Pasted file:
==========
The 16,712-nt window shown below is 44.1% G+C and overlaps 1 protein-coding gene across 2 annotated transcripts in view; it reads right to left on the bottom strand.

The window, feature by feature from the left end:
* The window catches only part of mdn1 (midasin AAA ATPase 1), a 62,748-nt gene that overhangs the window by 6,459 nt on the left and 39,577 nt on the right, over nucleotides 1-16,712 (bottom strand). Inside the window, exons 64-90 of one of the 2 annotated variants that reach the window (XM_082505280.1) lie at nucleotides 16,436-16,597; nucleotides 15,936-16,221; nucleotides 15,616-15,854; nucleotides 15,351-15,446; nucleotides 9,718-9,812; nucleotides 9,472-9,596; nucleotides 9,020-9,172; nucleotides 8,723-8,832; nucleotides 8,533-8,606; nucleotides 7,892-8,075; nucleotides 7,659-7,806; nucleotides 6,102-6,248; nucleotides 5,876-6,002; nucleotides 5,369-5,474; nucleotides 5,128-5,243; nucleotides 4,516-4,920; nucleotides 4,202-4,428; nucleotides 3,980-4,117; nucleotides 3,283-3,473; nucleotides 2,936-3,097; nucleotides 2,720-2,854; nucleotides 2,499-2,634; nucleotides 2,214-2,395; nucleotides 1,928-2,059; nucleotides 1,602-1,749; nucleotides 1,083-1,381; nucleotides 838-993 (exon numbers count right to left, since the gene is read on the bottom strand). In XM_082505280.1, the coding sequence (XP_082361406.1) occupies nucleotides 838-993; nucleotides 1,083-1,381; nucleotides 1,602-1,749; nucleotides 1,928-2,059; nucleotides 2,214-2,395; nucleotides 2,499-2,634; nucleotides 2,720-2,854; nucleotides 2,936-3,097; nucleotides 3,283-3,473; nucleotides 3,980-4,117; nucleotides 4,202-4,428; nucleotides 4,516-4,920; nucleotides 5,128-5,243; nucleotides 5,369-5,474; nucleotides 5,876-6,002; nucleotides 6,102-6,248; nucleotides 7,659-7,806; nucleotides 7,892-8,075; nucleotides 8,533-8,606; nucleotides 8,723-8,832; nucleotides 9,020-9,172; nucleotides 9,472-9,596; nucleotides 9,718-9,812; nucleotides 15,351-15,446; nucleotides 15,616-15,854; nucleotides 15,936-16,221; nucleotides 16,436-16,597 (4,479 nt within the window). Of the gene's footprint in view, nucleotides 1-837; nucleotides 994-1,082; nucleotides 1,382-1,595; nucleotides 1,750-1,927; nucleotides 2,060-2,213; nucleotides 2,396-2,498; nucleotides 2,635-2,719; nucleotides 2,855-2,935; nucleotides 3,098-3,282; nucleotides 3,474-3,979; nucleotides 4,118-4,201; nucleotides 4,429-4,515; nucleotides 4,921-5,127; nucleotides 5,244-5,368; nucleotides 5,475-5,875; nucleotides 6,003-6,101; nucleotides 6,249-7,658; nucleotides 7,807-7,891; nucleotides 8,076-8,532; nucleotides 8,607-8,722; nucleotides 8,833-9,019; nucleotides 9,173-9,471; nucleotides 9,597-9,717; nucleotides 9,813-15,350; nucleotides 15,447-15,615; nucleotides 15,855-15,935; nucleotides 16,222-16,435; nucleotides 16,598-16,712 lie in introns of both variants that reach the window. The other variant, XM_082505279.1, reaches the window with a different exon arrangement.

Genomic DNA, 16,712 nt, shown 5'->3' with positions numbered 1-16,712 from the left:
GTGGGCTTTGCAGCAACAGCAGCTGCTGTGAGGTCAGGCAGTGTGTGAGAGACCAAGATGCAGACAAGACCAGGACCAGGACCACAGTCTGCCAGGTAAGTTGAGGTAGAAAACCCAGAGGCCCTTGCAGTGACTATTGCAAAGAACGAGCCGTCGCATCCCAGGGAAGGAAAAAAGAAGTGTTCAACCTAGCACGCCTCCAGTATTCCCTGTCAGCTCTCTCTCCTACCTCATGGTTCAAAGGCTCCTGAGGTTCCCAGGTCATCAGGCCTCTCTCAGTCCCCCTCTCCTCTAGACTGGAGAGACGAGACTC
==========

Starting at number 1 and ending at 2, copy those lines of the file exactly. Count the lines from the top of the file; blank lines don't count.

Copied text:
The 16,712-nt window shown below is 44.1% G+C and overlaps 1 protein-coding gene across 2 annotated transcripts in view; it reads right to left on the bottom strand.

The window, feature by feature from the left end: